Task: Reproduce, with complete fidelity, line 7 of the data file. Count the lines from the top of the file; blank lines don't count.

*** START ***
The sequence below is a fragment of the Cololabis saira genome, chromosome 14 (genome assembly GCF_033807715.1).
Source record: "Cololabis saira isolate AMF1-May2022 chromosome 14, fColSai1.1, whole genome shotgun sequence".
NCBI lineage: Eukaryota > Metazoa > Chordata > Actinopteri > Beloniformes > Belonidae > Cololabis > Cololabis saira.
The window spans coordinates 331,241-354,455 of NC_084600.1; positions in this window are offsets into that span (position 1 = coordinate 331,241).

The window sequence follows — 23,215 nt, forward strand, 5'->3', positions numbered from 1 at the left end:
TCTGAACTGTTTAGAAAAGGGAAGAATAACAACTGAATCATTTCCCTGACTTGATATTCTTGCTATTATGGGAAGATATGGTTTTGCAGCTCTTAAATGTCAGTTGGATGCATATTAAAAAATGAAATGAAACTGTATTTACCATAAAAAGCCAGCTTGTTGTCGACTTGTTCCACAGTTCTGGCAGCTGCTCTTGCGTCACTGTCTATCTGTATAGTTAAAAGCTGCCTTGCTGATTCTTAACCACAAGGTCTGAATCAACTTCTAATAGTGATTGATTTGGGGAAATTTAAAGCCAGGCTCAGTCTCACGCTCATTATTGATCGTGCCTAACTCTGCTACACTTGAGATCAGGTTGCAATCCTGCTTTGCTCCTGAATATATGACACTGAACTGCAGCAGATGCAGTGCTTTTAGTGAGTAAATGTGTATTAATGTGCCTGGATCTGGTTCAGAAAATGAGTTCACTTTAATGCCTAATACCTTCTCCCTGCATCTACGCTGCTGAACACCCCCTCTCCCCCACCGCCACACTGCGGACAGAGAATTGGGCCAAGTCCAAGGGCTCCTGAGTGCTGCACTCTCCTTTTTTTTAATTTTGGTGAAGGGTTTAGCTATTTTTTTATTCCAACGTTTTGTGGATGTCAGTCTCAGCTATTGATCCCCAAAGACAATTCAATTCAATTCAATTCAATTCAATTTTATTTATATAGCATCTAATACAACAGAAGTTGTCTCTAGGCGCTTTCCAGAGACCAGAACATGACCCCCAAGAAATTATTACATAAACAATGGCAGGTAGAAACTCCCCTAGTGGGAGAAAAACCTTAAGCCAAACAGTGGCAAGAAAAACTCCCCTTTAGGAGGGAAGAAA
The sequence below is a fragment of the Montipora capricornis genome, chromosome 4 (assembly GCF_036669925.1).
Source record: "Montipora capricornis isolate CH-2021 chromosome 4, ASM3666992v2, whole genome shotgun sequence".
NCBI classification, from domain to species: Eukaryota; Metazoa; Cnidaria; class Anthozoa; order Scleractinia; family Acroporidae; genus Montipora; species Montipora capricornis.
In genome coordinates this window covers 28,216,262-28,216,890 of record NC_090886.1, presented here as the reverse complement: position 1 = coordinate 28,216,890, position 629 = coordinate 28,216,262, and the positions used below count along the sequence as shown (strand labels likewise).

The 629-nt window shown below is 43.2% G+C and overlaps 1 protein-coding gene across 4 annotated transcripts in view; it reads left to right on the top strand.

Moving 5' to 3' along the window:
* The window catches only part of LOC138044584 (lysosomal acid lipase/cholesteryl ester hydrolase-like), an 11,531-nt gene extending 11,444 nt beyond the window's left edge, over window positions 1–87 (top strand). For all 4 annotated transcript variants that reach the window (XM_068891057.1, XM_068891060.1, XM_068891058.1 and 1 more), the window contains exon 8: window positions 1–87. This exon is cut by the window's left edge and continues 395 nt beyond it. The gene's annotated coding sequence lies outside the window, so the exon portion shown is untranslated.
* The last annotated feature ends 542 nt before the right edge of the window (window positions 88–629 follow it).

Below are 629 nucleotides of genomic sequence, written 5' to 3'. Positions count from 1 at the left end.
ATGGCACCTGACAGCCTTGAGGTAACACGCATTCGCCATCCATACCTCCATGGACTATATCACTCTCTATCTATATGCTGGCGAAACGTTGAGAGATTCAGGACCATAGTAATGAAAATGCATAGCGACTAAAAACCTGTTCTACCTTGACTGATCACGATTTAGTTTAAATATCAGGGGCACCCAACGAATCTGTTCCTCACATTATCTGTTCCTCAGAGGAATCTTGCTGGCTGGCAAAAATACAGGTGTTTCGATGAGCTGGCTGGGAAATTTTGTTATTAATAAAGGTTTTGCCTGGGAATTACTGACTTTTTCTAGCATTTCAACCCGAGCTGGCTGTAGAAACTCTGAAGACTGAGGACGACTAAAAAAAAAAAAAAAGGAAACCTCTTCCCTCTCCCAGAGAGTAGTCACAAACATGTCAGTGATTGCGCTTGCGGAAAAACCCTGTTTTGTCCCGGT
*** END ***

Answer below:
The sequence below is a fragment of the Montipora capricornis genome, chromosome 4 (assembly GCF_036669925.1).